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How to Make the Most of Your Gap Semester

CollegeQuest
Macmillan Employee
Macmillan Employee
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Best of luck!

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During my sophomore year of college, I felt utterly lost because I could not commit to a major and received mostly Bs. Needless to say, I had a significant breakdown and began to think about a gap semester. It was the toughest decision I had to make in college.

Compared to most of my peers, I started college quite late (at the age of 20) because my family had recently moved to the US. I was scared to fall behind, graduate late, and waste my time. I spent my summer after my sophomore year learning about myself and eventually knew that a gap semester was crucial to my career. If you are in my shoes, here are my tips for a fulfilling gap semester/gap year.

Talk to your support groups

My parents were not very happy with my decision to take a gap semester. They worked 12-hour shifts every day to make sure that I could focus solely on studying and developing my career. I was always grateful for their hardships but knew that college was not about figuring out who I was and what I wanted. I needed more time to determine my career. However, I didn’t want to burden my parents financially when I went home for my gap semester. I asked for advice from many professors, friends, and colleagues. My friend’s father had told me: “Your career will be 20 or 30 years of your life. Spending one year to try out new things is not a waste. At the end of the day, it will be only one short period, compared to 60 years of your life.” It was then I decided to take a gap semester.

Khanh’s advice:

Do not afraid of change. If the thought of taking a gap semester ever slips through your mind, it is always good to share that with your family and friends. People need to take time off from school for all sorts of reasons (mental health, careers, family issues, etc.) You are not the only one, and we are all in this together.

Make a bucket list

My worst fear about gap year was that I wouldn’t find anything to do with my time. I was a workaholic and enjoyed being surrounded by people. Taking a gap year would mean that I had to live very far away from my college friends and stay home for the majority of the time. I was terrified. One day, I decided to make a bucket list of what I wanted to do with my time. I had never actually put enough time into figuring out about my hobbies before because I was always hanging out with my friends in my free time. I finally tried new things that I never had the time to enjoy while in school. I traveled to different states to explore hiking, food, and sightseeing. I also made a plan to visit Vietnam with my partner for more than a month and took some swimming classes. I learned to reflect after every new experience and appreciate my alone time more. None of these things would be possible if I was at school and took classes only.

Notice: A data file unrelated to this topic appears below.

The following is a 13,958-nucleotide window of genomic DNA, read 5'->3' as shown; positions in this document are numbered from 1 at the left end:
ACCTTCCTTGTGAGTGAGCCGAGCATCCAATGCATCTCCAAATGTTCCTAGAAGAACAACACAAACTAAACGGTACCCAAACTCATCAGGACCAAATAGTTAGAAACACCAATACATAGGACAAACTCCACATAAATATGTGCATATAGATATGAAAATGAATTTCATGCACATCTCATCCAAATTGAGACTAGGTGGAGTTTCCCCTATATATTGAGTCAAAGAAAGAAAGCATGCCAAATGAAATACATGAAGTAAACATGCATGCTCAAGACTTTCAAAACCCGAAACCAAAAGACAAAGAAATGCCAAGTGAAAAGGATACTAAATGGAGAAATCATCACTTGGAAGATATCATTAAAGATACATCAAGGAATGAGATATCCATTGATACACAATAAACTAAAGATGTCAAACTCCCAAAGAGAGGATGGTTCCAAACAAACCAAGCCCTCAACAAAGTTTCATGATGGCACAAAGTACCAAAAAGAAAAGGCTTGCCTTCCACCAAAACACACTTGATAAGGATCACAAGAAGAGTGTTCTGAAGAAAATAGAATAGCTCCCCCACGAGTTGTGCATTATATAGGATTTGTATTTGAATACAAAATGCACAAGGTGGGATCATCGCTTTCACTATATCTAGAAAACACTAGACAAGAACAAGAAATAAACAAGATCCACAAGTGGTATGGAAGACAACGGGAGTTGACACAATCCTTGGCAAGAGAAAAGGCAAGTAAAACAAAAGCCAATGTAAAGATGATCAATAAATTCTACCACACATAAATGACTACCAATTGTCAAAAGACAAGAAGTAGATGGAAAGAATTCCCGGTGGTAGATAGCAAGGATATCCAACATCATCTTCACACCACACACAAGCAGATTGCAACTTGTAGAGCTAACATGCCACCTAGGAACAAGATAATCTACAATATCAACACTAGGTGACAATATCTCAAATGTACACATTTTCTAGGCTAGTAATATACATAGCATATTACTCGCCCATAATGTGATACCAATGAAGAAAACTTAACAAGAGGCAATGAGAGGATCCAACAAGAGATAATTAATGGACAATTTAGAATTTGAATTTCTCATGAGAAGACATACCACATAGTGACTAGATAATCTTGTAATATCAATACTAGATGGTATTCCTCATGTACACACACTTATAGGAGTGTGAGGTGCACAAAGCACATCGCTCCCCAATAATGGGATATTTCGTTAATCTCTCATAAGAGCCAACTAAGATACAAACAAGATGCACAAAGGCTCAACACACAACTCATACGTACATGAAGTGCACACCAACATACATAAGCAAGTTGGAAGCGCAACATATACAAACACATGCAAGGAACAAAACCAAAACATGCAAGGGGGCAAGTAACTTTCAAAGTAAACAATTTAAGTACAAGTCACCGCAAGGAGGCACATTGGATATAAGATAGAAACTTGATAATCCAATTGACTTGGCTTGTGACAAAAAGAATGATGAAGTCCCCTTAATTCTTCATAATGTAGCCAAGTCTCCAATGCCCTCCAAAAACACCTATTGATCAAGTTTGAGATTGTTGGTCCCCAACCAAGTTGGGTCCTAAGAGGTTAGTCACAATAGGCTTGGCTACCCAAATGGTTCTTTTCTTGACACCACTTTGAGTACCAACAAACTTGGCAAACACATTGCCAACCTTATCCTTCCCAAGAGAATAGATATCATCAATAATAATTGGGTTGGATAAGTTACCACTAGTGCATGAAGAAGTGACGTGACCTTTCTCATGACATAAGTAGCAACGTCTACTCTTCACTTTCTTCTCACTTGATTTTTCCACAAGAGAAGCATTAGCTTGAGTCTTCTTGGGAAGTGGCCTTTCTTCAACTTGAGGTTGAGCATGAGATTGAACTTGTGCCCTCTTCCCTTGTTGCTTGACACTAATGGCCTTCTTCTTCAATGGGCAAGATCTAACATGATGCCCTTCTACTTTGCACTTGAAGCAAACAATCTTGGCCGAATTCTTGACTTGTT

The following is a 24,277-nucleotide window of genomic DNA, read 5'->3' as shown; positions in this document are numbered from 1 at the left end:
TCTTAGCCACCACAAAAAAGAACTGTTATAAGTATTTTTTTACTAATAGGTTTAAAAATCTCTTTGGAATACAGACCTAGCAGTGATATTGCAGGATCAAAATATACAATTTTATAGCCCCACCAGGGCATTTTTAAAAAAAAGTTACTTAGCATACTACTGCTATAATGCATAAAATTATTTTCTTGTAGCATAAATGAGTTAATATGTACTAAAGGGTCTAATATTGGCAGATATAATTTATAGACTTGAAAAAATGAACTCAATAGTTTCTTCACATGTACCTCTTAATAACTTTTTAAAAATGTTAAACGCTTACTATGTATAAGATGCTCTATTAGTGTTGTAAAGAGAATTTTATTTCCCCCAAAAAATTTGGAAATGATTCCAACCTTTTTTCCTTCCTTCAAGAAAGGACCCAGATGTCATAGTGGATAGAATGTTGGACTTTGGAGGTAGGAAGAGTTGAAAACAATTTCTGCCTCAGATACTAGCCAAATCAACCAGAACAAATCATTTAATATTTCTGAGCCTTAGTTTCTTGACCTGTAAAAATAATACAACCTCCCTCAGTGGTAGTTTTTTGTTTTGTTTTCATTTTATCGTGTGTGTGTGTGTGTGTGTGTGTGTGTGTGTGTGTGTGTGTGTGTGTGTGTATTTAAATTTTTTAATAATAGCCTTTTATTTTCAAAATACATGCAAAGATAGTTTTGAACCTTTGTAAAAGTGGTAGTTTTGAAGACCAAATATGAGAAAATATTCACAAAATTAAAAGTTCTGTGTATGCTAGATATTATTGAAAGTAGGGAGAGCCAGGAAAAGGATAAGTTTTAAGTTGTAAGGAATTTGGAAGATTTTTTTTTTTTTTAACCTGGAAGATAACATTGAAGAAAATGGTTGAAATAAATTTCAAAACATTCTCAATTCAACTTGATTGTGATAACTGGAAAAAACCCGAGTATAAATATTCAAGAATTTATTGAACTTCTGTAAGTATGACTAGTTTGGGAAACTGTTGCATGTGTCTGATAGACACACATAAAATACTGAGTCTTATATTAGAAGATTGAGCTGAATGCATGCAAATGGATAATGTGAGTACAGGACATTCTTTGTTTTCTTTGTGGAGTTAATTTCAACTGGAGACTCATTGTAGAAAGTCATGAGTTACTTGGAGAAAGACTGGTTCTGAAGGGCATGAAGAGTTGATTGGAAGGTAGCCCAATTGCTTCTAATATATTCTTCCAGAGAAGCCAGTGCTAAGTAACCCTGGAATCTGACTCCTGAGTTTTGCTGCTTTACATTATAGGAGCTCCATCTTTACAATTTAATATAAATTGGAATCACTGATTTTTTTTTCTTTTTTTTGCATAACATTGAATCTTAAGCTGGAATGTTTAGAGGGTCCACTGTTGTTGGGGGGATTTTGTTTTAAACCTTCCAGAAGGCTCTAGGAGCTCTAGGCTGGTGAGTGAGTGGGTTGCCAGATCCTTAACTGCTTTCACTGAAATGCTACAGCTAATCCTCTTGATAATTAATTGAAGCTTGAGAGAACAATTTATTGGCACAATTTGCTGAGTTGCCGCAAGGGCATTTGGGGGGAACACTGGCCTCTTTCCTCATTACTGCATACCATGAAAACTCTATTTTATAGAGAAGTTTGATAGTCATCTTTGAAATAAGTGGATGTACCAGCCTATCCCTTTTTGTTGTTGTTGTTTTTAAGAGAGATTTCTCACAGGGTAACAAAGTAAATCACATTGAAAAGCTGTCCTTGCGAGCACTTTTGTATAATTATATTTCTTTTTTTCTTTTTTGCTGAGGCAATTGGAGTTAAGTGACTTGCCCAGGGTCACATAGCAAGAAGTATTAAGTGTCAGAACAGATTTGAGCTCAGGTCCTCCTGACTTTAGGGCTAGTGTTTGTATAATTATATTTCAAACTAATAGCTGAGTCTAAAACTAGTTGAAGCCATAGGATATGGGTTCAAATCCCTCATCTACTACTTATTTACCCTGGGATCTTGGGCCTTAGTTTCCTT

Khanh’s advice:

A gap year may be one of the very few times you can try out and enjoy new things. You will not have that much time to enjoy yourself if you are at school or have a full-time job after college. Learning to enjoy yourself is a skill, and you can only get further in your life when you have genuinely immersed yourself in your gap year.

Get a part-time job

I did not have the luxury of having my family support me financially during my gap year. I spent four months applying to different companies for co-ops and internships to prepare for my gap year. I received at least 70 rejection letters and began to doubt my abilities. Unfortunately, my current college did not have the resources to support students during their gap year, so I was pretty much alone in this process. I decided to challenge myself with any part-time job I could search for on LinkedIn or at local coffee shops. At the end of my summer, I got a call back from Vertex Pharmaceuticals for a co-op position.

Khanh’s advice:

If you are first-gen and from an immigrant family, I understand your struggles. It is never an easy task to leave school temporarily and contribute nothing to your family’s finances. Don’t be afraid to work part-time in a local Starbucks, Dunkin Donuts, or Whole Foods. Working can alleviate your stress about finances. More importantly, it can fund any travel trips or classes you decide to take during your gap year.

Be open; let yourself have time to be vulnerable and love yourself more every day. You are not the only one on this journey.


WRITTEN BY
Khanh Pham
Boston College

Khanh is a junior studying Econometrics and Biology at Boston College. She also works for Macmillan Learning as a student ambassador. When not studying, you can most likely find her somewhere in Downtown Boston trying out new bubble tea flavor and eating Pho noodles.